To compensate for the resulting decline in living standards, the nation turned to debt, rather than hard work and savings. This trend continued through the next decade. By the 1980s, the inevitable happened. As generations of accumulated wealth disappeared, a line was crossed. America now owed more to the rest of the world than the world owed to it. The U.S. had become a debtor nation, and it has continued to run up the tab in the decades since.
The mindset of policymakers today continues to be one of debt and consumption instead of savings, investment and production. The tipping point appears to have been reached. Not only is the U.S. living beyond its means, it is now borrowing beyond its means, as graphically illustrated in the following chart prepared by Nathan Martin.
Here's is how Mr. Martin explains the crucial message from this chart.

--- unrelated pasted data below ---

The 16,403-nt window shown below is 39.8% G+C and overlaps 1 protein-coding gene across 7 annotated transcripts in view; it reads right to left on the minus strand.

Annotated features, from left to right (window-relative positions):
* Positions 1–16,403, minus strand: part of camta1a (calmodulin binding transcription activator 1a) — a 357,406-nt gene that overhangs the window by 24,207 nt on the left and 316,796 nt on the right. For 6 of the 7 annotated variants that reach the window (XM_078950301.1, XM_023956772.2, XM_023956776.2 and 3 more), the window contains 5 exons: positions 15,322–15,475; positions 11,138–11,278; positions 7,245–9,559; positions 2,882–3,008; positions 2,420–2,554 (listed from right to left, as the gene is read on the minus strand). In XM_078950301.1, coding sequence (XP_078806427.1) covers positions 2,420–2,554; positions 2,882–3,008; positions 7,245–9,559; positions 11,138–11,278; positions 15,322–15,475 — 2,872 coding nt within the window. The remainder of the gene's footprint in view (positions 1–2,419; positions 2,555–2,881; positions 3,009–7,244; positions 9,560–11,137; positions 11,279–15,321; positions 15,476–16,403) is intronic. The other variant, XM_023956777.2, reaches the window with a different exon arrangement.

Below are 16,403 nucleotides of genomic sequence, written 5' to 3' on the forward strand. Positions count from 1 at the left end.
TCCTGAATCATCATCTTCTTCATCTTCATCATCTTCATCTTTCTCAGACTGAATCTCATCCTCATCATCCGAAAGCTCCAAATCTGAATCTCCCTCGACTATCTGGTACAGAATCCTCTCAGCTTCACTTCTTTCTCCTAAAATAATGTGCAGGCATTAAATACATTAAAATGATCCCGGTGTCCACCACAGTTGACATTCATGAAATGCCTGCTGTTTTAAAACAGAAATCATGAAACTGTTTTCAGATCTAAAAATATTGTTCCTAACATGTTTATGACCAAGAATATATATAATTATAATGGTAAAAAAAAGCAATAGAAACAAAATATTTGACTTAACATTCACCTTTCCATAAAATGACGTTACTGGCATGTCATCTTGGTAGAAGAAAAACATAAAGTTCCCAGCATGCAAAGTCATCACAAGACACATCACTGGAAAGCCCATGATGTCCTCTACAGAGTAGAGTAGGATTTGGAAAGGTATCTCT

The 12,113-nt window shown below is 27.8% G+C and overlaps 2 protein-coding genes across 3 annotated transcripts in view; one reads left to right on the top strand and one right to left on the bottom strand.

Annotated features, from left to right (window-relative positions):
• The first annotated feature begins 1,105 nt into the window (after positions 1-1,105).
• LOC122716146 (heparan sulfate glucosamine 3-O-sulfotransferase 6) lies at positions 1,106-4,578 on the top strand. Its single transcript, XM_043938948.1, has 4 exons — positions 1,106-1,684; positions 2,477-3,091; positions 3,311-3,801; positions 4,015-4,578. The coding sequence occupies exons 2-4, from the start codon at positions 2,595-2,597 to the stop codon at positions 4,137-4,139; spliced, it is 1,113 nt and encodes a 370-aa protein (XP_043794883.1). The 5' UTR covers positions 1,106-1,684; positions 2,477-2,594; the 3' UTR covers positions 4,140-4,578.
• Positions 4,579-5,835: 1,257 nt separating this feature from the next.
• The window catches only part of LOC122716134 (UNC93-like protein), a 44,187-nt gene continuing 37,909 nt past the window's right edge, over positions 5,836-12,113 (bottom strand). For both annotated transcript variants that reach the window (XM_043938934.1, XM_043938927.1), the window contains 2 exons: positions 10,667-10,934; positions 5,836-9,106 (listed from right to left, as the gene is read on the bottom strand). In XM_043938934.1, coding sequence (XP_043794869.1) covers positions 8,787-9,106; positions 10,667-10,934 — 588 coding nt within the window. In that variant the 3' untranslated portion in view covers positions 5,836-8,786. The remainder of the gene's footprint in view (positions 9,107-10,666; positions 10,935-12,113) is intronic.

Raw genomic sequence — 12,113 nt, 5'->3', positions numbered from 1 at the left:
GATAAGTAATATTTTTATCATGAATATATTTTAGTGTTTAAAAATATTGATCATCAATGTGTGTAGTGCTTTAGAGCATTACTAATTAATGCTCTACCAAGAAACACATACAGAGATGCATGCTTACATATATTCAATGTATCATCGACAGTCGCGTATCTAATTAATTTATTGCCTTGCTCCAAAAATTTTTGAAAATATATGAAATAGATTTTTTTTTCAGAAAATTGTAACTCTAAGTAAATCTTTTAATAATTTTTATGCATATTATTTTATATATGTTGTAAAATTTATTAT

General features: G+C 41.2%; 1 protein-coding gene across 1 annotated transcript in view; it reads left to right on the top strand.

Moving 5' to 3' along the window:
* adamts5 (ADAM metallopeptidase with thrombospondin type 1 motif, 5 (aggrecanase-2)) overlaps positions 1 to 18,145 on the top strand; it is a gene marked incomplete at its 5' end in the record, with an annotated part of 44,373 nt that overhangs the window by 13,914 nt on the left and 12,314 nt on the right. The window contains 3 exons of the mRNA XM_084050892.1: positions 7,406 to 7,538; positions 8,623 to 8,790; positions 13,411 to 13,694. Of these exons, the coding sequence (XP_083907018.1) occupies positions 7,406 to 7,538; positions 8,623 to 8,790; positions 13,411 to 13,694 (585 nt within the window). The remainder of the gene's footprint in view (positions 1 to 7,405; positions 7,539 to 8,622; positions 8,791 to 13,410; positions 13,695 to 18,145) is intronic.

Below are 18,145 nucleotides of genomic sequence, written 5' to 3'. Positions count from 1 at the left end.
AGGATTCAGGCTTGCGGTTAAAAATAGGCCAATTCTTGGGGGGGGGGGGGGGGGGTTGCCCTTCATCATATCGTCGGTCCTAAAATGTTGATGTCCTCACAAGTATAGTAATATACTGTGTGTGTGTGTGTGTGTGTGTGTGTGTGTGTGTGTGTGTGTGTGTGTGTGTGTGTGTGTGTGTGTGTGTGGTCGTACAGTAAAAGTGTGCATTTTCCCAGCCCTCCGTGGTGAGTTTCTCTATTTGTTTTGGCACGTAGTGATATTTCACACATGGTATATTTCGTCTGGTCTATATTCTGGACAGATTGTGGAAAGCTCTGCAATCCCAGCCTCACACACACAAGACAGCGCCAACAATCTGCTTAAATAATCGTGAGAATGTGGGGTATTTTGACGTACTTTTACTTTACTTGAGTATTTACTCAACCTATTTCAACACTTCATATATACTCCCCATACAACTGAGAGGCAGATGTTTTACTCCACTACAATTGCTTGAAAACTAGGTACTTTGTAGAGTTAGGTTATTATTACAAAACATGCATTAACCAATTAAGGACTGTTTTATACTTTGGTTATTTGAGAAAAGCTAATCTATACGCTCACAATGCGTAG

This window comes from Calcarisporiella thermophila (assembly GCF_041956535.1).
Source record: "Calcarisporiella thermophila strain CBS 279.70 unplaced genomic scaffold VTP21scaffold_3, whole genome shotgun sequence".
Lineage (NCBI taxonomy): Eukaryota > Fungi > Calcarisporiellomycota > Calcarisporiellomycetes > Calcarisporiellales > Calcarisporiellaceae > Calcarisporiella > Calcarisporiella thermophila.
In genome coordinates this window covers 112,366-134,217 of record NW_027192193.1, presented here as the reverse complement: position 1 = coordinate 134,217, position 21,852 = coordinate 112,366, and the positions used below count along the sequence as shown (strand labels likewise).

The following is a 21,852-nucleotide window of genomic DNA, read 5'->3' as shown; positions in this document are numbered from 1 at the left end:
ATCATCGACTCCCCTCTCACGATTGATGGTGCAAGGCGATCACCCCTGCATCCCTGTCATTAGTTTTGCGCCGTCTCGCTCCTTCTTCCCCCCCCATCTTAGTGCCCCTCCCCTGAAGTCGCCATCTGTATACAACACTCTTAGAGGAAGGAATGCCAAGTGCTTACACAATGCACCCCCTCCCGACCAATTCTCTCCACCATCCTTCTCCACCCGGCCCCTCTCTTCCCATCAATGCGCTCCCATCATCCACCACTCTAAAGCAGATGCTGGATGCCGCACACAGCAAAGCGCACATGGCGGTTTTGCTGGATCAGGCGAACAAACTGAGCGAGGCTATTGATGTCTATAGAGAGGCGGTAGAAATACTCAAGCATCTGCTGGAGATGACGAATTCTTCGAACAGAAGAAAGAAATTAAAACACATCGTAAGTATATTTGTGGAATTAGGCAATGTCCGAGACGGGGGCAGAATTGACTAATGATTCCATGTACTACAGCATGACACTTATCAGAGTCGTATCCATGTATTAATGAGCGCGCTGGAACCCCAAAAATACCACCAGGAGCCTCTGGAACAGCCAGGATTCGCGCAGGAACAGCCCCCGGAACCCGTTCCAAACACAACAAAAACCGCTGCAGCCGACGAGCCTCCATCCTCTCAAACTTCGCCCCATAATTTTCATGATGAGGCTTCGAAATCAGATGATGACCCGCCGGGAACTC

"This is a very simple chart. It takes the change in GDP and divides it by the change in Debt. What it shows is how much productivity is gained by infusing $1 of debt into our debt backed money system.As I see it, a lot of the federal government's promises are about to be broken. The collapse of the once almighty dollar is rapidly approaching.
Back in the early 1960s a dollar of new debt added almost a dollar to the nation's output of goods and services. As more debt enters the system the productivity gained by new debt diminishes. . .[but now] total income can no longer support total debt. In the third quarter of 2009 each dollar of debt added produced NEGATIVE 15 cents of productivity, and at the end of 2009, each dollar of new debt now SUBTRACTS 45 cents from GDP!"